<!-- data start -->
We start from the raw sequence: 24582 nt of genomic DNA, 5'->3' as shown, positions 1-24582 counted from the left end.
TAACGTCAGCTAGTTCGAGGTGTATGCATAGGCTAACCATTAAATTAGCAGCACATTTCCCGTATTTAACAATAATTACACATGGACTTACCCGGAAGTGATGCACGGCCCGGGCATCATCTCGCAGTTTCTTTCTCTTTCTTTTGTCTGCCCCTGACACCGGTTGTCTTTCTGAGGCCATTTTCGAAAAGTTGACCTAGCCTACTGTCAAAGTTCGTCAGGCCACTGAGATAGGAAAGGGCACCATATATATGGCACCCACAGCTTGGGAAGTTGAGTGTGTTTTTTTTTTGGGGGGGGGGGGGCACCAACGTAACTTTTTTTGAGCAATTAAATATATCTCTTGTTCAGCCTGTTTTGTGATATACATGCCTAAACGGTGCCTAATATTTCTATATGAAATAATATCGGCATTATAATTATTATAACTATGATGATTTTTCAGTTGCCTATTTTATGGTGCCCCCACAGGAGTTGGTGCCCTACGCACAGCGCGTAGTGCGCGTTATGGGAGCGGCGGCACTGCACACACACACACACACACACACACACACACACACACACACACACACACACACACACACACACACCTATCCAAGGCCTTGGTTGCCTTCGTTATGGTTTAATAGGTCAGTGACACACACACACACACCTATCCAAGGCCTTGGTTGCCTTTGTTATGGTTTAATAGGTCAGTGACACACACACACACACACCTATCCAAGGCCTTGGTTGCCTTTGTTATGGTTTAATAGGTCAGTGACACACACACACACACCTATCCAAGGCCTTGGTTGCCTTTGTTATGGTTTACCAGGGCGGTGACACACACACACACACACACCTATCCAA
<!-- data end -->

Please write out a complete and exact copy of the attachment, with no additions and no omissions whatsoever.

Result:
We start from the raw sequence: 24582 nt of genomic DNA, 5'->3' as shown, positions 1-24582 counted from the left end.
TAACGTCAGCTAGTTCGAGGTGTATGCATAGGCTAACCATTAAATTAGCAGCACATTTCCCGTATTTAACAATAATTACACATGGACTTACCCGGAAGTGATGCACGGCCCGGGCATCATCTCGCAGTTTCTTTCTCTTTCTTTTGTCTGCCCCTGACACCGGTTGTCTTTCTGAGGCCATTTTCGAAAAGTTGACCTAGCCTACTGTCAAAGTTCGTCAGGCCACTGAGATAGGAAAGGGCACCATATATATGGCACCCACAGCTTGGGAAGTTGAGTGTGTTTTTTTTTTGGGGGGGGGGGGGCACCAACGTAACTTTTTTTGAGCAATTAAATATATCTCTTGTTCAGCCTGTTTTGTGATATACATGCCTAAACGGTGCCTAATATTTCTATATGAAATAATATCGGCATTATAATTATTATAACTATGATGATTTTTCAGTTGCCTATTTTATGGTGCCCCCACAGGAGTTGGTGCCCTACGCACAGCGCGTAGTGCGCGTTATGGGAGCGGCGGCACTGCACACACACACACACACACACACACACACACACACACACACACACACACACACACACACACACACCTATCCAAGGCCTTGGTTGCCTTCGTTATGGTTTAATAGGTCAGTGACACACACACACACACCTATCCAAGGCCTTGGTTGCCTTTGTTATGGTTTAATAGGTCAGTGACACACACACACACACACCTATCCAAGGCCTTGGTTGCCTTTGTTATGGTTTAATAGGTCAGTGACACACACACACACACCTATCCAAGGCCTTGGTTGCCTTTGTTATGGTTTACCAGGGCGGTGACACACACACACACACACACCTATCCAA